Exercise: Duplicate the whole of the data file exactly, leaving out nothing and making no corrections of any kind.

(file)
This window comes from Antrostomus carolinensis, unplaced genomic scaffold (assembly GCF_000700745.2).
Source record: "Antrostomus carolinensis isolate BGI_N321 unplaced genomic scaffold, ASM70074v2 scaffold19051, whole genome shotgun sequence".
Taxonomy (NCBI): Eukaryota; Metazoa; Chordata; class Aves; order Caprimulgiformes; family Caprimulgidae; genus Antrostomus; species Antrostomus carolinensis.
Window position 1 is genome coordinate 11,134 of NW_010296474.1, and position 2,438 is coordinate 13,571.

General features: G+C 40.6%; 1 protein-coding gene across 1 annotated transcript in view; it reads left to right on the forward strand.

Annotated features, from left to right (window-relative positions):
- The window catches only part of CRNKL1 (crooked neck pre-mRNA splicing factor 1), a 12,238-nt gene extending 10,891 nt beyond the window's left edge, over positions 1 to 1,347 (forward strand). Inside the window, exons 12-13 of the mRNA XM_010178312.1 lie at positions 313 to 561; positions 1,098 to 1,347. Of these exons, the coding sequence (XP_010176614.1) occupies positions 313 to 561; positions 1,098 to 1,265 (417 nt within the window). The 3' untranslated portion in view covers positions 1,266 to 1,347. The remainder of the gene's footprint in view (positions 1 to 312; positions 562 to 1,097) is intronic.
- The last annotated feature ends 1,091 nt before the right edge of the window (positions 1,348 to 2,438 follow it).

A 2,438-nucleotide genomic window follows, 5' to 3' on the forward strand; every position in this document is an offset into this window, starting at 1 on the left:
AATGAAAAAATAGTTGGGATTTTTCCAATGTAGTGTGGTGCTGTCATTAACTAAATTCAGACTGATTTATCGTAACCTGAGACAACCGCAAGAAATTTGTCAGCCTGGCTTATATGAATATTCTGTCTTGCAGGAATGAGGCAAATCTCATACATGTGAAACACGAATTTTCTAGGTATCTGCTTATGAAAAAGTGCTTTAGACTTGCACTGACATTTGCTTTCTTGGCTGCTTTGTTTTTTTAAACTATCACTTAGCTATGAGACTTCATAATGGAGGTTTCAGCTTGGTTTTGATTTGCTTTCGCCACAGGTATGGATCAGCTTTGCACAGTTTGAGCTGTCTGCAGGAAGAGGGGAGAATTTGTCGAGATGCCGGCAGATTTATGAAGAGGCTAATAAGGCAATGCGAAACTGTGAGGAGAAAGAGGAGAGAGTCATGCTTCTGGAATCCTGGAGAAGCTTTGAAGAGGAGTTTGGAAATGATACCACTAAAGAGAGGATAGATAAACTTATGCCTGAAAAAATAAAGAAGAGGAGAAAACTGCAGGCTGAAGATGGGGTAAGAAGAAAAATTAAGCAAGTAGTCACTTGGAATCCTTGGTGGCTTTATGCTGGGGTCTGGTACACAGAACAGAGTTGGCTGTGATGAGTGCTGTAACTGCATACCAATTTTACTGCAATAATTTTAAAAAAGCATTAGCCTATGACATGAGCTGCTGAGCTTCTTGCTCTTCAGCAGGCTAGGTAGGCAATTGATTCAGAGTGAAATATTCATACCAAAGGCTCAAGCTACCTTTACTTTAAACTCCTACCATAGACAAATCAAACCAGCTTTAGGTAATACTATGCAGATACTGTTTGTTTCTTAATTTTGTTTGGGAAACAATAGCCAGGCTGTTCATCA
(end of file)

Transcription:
This window comes from Antrostomus carolinensis, unplaced genomic scaffold (assembly GCF_000700745.2).
Source record: "Antrostomus carolinensis isolate BGI_N321 unplaced genomic scaffold, ASM70074v2 scaffold19051, whole genome shotgun sequence".
Taxonomy (NCBI): Eukaryota; Metazoa; Chordata; class Aves; order Caprimulgiformes; family Caprimulgidae; genus Antrostomus; species Antrostomus carolinensis.
Window position 1 is genome coordinate 11,134 of NW_010296474.1, and position 2,438 is coordinate 13,571.

General features: G+C 40.6%; 1 protein-coding gene across 1 annotated transcript in view; it reads left to right on the forward strand.

Annotated features, from left to right (window-relative positions):
- The window catches only part of CRNKL1 (crooked neck pre-mRNA splicing factor 1), a 12,238-nt gene extending 10,891 nt beyond the window's left edge, over positions 1 to 1,347 (forward strand). Inside the window, exons 12-13 of the mRNA XM_010178312.1 lie at positions 313 to 561; positions 1,098 to 1,347. Of these exons, the coding sequence (XP_010176614.1) occupies positions 313 to 561; positions 1,098 to 1,265 (417 nt within the window). The 3' untranslated portion in view covers positions 1,266 to 1,347. The remainder of the gene's footprint in view (positions 1 to 312; positions 562 to 1,097) is intronic.
- The last annotated feature ends 1,091 nt before the right edge of the window (positions 1,348 to 2,438 follow it).

A 2,438-nucleotide genomic window follows, 5' to 3' on the forward strand; every position in this document is an offset into this window, starting at 1 on the left:
AATGAAAAAATAGTTGGGATTTTTCCAATGTAGTGTGGTGCTGTCATTAACTAAATTCAGACTGATTTATCGTAACCTGAGACAACCGCAAGAAATTTGTCAGCCTGGCTTATATGAATATTCTGTCTTGCAGGAATGAGGCAAATCTCATACATGTGAAACACGAATTTTCTAGGTATCTGCTTATGAAAAAGTGCTTTAGACTTGCACTGACATTTGCTTTCTTGGCTGCTTTGTTTTTTTAAACTATCACTTAGCTATGAGACTTCATAATGGAGGTTTCAGCTTGGTTTTGATTTGCTTTCGCCACAGGTATGGATCAGCTTTGCACAGTTTGAGCTGTCTGCAGGAAGAGGGGAGAATTTGTCGAGATGCCGGCAGATTTATGAAGAGGCTAATAAGGCAATGCGAAACTGTGAGGAGAAAGAGGAGAGAGTCATGCTTCTGGAATCCTGGAGAAGCTTTGAAGAGGAGTTTGGAAATGATACCACTAAAGAGAGGATAGATAAACTTATGCCTGAAAAAATAAAGAAGAGGAGAAAACTGCAGGCTGAAGATGGGGTAAGAAGAAAAATTAAGCAAGTAGTCACTTGGAATCCTTGGTGGCTTTATGCTGGGGTCTGGTACACAGAACAGAGTTGGCTGTGATGAGTGCTGTAACTGCATACCAATTTTACTGCAATAATTTTAAAAAAGCATTAGCCTATGACATGAGCTGCTGAGCTTCTTGCTCTTCAGCAGGCTAGGTAGGCAATTGATTCAGAGTGAAATATTCATACCAAAGGCTCAAGCTACCTTTACTTTAAACTCCTACCATAGACAAATCAAACCAGCTTTAGGTAATACTATGCAGATACTGTTTGTTTCTTAATTTTGTTTGGGAAACAATAGCCAGGCTGTTCATCA